Tough measures needed to deleverage real estate and bail out local governments
WHERE is Chinese economy heading in 2018? This is a question that has occupied many economists of late.
Ma Jun, director of Center for Finance and Development at Tsinghua University, believes that the challenges this year for Chinese economic decision-makers are to address systemic financial risks, implement structural reforms and leverage the Belt and Road initiative (B&R) to achieve new growth.
Internally, the Chinese economy faces two kinds of downward pressure this year: slower growth in home sales and dwindling investment in the property sector, and the suspension of many PPP (public-private partnership) programs, which resulted in a decline in infrastructure spending, Ma said at a recent forum held by Fudan University’s School of Management.
There are, however, reasons for a little optimism. China’s manufacturing sector posted a 20 percent increase in profit last year; and better export figures are expected this year thanks to the rebound of the international economy.
Ma noted that China’s GDP growth will moderate to 6.5 percent this year, roughly 0.4 percentage point lower than last year. Since 2011 the country’s working-age population has decreased sharply, with 3 to 4 million people leaving the work force each year. This is why, Ma explained, that we do not have to worry too much about the decline of GDP growth, because as fewer jobs are created, so is the number of those seeking work.
But he did not mention how China’s dwindling work force might be able to support its rapidly growing legion of pensioners.
Of all the risks that might derail the economy, Ma singled out the financial risk, for he believed it poses one of the biggest threats. The higher leverage ratio is largely to blame for heightened financial risks. The leverage ratio is a financial gauge of the share of capital that comes in the form of debt.
Many businesses and even local governments borrow extravagantly to fund their projects. As a result, the prospect of default looms large, and massive defaults will lead to a financial crisis.
After analyzing the leverage ratios of different types of businesses, Ma concluded that those with the highest leverage are real estate companies and state-owned enterprises, especially the so-called local financing platforms.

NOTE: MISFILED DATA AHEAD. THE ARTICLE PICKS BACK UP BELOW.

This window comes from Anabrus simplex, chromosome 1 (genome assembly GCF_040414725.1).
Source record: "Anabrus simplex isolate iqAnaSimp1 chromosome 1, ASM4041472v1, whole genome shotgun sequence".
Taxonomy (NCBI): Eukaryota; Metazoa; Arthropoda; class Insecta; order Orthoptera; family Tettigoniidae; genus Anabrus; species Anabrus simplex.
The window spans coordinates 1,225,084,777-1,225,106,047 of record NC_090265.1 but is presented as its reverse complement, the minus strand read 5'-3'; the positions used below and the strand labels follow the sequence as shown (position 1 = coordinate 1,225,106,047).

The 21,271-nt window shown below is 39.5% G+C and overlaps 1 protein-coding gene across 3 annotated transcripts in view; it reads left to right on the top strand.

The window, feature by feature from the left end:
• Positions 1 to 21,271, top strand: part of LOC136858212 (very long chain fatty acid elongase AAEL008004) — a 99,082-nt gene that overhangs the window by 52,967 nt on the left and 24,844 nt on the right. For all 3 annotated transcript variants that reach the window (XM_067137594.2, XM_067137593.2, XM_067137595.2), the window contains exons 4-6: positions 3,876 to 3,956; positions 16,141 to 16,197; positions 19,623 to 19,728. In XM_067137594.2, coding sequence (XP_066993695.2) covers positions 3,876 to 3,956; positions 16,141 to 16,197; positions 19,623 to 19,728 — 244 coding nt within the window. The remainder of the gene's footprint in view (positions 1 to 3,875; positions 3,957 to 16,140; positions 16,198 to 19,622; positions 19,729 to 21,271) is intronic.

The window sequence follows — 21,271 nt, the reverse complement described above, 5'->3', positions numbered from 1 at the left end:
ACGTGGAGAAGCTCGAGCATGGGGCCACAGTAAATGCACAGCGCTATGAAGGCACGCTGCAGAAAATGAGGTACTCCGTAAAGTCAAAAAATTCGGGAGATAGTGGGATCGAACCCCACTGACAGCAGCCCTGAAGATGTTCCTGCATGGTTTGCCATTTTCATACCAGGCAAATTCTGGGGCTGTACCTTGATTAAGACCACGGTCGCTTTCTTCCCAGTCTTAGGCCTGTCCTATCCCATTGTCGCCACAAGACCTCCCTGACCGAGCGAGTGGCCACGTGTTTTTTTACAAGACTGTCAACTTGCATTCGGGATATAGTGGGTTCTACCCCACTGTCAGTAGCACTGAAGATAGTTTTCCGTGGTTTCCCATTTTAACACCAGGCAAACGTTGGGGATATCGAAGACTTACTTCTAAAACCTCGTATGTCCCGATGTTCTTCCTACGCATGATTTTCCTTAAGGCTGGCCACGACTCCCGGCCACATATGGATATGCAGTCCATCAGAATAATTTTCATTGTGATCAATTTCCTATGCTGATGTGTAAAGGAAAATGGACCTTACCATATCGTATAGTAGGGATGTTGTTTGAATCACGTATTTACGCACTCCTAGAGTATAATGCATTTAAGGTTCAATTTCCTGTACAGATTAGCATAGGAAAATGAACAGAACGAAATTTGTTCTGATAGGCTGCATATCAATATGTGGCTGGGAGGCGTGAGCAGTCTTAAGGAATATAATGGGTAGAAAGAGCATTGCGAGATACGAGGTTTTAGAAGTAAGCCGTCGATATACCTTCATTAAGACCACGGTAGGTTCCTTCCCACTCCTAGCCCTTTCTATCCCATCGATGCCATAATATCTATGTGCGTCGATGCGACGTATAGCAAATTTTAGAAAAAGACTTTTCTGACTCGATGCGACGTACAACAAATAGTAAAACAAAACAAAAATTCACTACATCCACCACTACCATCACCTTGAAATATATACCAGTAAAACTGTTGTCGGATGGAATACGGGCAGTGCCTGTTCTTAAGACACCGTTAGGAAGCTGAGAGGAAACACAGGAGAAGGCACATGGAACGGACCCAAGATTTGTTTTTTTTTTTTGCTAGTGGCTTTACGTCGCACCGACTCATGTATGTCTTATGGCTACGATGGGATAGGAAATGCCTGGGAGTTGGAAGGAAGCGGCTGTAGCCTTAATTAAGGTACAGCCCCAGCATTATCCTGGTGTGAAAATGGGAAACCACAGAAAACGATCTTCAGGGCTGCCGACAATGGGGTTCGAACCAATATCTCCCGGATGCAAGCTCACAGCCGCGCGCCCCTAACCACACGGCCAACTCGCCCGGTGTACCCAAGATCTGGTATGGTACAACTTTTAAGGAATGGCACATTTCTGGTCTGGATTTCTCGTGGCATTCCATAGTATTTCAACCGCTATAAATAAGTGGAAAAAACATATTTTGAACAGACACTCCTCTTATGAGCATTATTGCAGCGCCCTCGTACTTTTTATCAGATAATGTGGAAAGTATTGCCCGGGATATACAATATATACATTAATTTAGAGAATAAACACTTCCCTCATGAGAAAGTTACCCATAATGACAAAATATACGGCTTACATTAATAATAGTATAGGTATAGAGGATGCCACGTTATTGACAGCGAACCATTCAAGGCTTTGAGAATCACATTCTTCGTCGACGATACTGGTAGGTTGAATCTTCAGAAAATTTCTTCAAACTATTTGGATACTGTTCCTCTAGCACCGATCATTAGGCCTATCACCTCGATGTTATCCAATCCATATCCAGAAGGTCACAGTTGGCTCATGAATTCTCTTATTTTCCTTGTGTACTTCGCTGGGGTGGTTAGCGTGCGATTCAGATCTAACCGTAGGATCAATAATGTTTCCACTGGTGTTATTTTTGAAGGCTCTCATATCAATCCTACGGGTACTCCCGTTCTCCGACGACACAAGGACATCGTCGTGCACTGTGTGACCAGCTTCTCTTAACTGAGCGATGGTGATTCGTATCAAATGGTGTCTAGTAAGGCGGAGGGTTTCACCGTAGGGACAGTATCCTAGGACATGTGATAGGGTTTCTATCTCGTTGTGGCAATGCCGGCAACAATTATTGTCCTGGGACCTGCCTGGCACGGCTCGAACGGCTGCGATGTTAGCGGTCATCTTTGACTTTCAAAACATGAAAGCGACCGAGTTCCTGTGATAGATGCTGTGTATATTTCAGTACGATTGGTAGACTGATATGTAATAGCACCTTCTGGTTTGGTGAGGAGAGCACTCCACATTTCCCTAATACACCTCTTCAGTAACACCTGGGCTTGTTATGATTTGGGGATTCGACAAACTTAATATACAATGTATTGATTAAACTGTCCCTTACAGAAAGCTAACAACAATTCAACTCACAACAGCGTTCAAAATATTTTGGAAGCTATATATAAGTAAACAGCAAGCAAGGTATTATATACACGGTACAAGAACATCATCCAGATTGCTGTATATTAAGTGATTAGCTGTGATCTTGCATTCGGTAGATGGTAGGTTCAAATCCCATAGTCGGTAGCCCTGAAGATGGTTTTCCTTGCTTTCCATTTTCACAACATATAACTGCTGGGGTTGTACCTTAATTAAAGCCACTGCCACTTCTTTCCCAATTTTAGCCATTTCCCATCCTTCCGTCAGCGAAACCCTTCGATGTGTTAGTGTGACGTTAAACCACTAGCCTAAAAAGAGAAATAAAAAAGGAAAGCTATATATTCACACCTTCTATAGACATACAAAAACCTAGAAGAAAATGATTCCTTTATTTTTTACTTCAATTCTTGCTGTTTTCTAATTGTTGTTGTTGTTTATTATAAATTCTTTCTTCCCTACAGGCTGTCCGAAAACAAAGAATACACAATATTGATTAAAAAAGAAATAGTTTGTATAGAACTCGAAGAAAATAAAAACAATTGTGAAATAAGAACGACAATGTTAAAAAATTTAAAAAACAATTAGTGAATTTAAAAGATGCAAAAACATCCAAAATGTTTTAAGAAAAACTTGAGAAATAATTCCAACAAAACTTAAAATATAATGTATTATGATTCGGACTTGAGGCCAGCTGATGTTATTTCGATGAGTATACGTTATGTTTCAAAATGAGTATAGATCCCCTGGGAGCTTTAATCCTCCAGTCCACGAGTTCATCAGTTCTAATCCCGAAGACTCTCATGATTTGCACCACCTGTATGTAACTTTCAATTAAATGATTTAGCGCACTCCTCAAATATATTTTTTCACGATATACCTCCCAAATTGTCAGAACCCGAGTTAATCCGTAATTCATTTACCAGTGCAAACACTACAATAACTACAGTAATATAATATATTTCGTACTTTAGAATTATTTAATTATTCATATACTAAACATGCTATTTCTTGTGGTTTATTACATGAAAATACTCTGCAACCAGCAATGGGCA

Ma observed that sweeping reform measures are needed to deleverage the real estate sector and bail out many debt-ridden local governments.
According to Ma, the authority must introduce a national property tax to stem speculation in the market.
In the past, pilot programs were implemented in Chongqing and Shanghai to introduce a property tax.
“This will help clarify the nature of homes as an abode rather than a commodity targeted for speculation,” said the 50-something economist.
This measure will have vastly positive implications for the country’s long-term financial and economic stability.
Of course, in the short and medium run, popular opposition to property tax can be expected, and thus this will be a major test of the resolve of policy-makers. Meanwhile, the impact of property tax ought to be cushioned with more supply of land and public rental housing, said Ma.
Like many of his peers, Ma railed against the setting of GDP growth targets, because this tremendously “contributed to the ballooning local debts.”
Instead, he suggested that authority replace GDP growth targets with employment targets.
Ma also advocates more fiscal transparency.
“Local governments should publicize their balance sheets, enhance transparency of hidden debts, expand the supervisory role of local legislatures and even allow some county-level governments and financing platforms to fail,” he said.
When it comes to investment opportunities in 2018, Ma said three are most obvious. The first is green growth. In the future, the country will invest more in new energy, “green” transportation, and the potential benefits are an average 15 percent growth or more in environment-related industries each year, said Ma.
The second opportunity in his view will come from the Belt and Road Initiative. The initiative will likely create an annual demand for US$1.5 trillion in infrastructure spending in the 65 countries involved in the initiative.
Expected investment will total US$5 trillion per year. The market potential is huge. Besides, B&R countries, in particular India, Indonesia and Vietnam, have enough young, working-age populations to support the Chinese businesses that relocate there.
The third opportunity Ma specified might turn out to be a mixed blessing. On the one hand, the development of artificial intelligence will empower many industries and enhance efficiency.
On the other, a higher rate of automation in factories, and offices will threaten job security and exacerbate the already yawning divide between rich and poor.
These are some of the questions that economic thinkers will have to ponder, said Ma.